New Apple iTunes 11 interface revealed

Vintage ad scanned and Flickr'd by James Vaughan.

Wouldn't it be nifty if the newest iteration of iTunes, which in my opinion is one of a great company's poorest products, looked like this? The Ping-less iTunes 11 is set to launch this month, likely today, according to hints dropped in this Wall Street Journal profile of Apple exec Eddy Cue. It's not that big a secret, anyways; the iTunes splash page says it's "coming in November," and there aren't many days left in November.

Below, *actual* screenshots of the new interface. Come to think of it, the new UI resembles the vintage ad more than iTunes 10 does! But I don't like it. I wish iTunes were a skinnable, interpret-able service with an API, like Twitter is (for now, anyway)—imagine if you could use any third-party client you wanted to access the service, as cleanly and free of cruft as you please.

Library view

Album view


  1. So basically they’re replacing the horrible iTunes 10 UI with the only thing that I hate even more: the iTunes store interface.  Great.

  2. Ugh, the fact that when you click on an album, it lists the songs and splits them up between multiple columns is pretty inexcusable from a UI perspective.  To me, straight, consistently-formatted lists of things are always more readable than being broken up and placed randomly.  (Same reason I hate those tiles on Windows Phone and the Windows 8 start screen, the Windows ribbon toolbars, etc.)

  3. The other day I discovered that J River’s Media Center Pro is finally being developed for OSX…. exactly the ” skinnable, interpret-able service with an API” that makes for a great PC media player/metadata control/archive organizer… been using it for years and hoping that they would get around to making a mac version. The way iTunes new version is looking… well… feh.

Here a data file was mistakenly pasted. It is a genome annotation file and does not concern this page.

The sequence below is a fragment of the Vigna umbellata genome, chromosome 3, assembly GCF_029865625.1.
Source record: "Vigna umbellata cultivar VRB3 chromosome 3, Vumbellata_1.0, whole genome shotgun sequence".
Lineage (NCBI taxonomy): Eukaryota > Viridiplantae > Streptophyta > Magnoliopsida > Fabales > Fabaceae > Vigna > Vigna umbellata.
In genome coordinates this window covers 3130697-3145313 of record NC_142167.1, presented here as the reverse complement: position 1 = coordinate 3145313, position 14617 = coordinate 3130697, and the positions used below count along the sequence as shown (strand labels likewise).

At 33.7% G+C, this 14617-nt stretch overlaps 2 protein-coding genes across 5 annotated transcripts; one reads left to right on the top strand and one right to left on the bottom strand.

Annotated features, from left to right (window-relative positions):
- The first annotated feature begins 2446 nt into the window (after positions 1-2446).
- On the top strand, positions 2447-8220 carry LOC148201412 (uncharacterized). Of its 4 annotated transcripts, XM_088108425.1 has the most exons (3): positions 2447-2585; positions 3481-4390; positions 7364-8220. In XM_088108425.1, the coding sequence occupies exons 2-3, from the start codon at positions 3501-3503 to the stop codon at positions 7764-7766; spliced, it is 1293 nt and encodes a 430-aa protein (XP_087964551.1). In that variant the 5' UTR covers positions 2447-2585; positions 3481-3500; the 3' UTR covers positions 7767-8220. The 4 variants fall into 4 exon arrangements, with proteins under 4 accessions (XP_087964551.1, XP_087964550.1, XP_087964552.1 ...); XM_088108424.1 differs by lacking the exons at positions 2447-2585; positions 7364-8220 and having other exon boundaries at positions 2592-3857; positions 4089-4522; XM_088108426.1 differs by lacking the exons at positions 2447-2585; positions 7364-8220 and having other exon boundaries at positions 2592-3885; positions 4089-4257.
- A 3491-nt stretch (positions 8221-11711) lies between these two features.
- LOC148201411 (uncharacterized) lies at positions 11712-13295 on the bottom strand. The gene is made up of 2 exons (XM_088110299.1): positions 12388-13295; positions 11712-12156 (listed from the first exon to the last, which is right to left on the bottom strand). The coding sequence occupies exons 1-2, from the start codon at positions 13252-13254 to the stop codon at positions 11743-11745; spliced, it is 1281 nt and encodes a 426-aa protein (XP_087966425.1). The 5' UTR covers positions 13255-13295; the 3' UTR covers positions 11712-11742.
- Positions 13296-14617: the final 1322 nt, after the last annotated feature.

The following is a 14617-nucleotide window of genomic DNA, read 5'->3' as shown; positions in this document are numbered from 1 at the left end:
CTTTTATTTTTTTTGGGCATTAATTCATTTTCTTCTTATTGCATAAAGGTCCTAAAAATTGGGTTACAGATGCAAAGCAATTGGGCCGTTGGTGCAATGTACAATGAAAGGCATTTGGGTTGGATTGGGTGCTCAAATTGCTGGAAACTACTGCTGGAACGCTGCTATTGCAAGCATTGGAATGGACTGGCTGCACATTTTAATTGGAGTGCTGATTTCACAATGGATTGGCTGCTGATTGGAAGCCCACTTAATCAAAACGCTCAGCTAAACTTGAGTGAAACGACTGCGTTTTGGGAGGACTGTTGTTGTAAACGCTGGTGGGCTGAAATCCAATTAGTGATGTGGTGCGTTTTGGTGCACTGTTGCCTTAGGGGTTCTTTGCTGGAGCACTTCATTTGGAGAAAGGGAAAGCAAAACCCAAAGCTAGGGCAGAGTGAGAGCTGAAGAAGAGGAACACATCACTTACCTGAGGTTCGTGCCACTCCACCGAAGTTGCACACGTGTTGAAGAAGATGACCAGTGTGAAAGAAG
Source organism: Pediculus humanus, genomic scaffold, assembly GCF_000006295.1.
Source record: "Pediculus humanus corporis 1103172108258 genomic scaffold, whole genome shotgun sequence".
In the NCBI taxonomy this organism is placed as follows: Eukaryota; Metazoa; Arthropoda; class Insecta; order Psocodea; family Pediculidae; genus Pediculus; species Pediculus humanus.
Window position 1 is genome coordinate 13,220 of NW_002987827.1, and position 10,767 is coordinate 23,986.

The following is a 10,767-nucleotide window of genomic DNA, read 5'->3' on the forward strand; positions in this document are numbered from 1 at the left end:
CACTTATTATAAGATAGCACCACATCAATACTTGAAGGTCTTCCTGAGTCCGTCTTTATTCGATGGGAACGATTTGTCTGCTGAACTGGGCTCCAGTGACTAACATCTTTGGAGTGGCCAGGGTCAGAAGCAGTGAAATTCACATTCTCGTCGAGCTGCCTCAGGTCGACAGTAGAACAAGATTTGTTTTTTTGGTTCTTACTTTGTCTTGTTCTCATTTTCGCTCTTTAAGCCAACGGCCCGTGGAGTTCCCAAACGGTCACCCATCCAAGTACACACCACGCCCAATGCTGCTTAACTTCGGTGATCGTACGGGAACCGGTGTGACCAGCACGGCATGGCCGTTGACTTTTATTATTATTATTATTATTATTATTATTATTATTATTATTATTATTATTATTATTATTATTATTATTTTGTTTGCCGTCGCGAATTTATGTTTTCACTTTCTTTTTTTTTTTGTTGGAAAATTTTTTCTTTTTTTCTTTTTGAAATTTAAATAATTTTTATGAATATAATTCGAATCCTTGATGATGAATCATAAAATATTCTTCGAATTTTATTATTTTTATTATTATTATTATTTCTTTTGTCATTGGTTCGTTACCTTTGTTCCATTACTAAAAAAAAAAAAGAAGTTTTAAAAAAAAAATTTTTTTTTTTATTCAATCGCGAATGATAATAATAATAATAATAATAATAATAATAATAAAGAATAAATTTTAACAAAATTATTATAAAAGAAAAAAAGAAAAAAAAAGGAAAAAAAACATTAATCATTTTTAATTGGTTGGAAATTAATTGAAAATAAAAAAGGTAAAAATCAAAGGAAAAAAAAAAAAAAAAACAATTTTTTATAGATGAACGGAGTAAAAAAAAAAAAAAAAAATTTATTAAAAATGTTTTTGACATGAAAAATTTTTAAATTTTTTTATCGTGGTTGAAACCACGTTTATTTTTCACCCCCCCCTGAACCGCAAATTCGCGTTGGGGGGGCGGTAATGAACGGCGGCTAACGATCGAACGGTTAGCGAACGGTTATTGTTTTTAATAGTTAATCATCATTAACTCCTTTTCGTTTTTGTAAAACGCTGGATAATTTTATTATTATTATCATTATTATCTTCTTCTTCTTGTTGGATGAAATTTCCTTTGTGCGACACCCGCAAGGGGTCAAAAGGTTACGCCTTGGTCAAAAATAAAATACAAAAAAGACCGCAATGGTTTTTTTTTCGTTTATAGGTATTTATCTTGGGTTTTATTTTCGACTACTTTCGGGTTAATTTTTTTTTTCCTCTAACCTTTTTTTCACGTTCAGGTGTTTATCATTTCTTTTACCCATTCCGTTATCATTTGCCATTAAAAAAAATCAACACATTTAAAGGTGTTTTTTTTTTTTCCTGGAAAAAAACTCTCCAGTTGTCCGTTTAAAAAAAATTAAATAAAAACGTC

1. Really? I’ve been going from Winamp to Songbird to everything else, and I still can’t find a decent media player for Mac OS. I hope what you’re describing is what I’ve been after. 

      Can it play FLAC? Can I sort songs by BPM, Key, or other metadata? Finally, can it stream to a airtunes like device? Those are all features that every player should universally have had since 2005… 

    1. No you don’t. I’m old enough to remember the end of that era. It was always scummy. The loss leading deal was the only good thing about it, and there was usually a contract involved that nobody in my young teen age group could afford. Half my friends in highschool had outstanding accounts in collections from these things. 

      1. One could always write “refused” on the package, forcing BMG to pay for the postage sans sale. I ‘knew a guy’ who did that repeatedly as a way of getting back at the man.

  4. What’s the bet they still don’t have a Right Click “Play next” function.

    (Yes I’m aware you can use a playlist to do this, yes I still believe that is too many steps for a simple but important function).

    1. That’s one of the features that’s included in iTunes 11. The iPad mini launch event featured a demo of iTunes 11 that explains the redesign in more detail than this article. You might want to check it out.

  5. It would be nice if somebody in Apple actually gave the tiniest bit of a sh*t about iTunes. I mean, it’s their primary money-maker these days, you’d think that would lead them to want to make it at least decent, if not actually good.

  6. I don’t care what iTunes 11 looks like as I use it mostly on my phone this days; I just want iTunes Match to work correctly when you have multiple devices synced and let me manually fix things like tracks uploaded without their actual content which, since they’re synced now, are impossible to get rid of because you’re essentially navigating the drive file system blind by clearing tracks, waiting a bit and praying they unsync correctly before trying again.

    It’s great for things they have in the store, but if you venture out into the world of old/indie/live/personally ripped tracks, make sure you keep a local copy.

  7. Only feature I’d like is to not have to wait an eternity for the program to load, and once it does load, not make my hard drive sound like it’s spitting pieces of platter as it downloads files.

    On both my mac and my windows box, itunes by far takes the longest to present me with a usable interface when I launch the app.

  8. Not that I am in any way a fan of iTunes or its new interface (amarok ftw!) but no, I don’t think it would be great for any computer interface to look like a 1960 print ad. Skeuomorphism is never the way to intuitive UI/UX design in computers.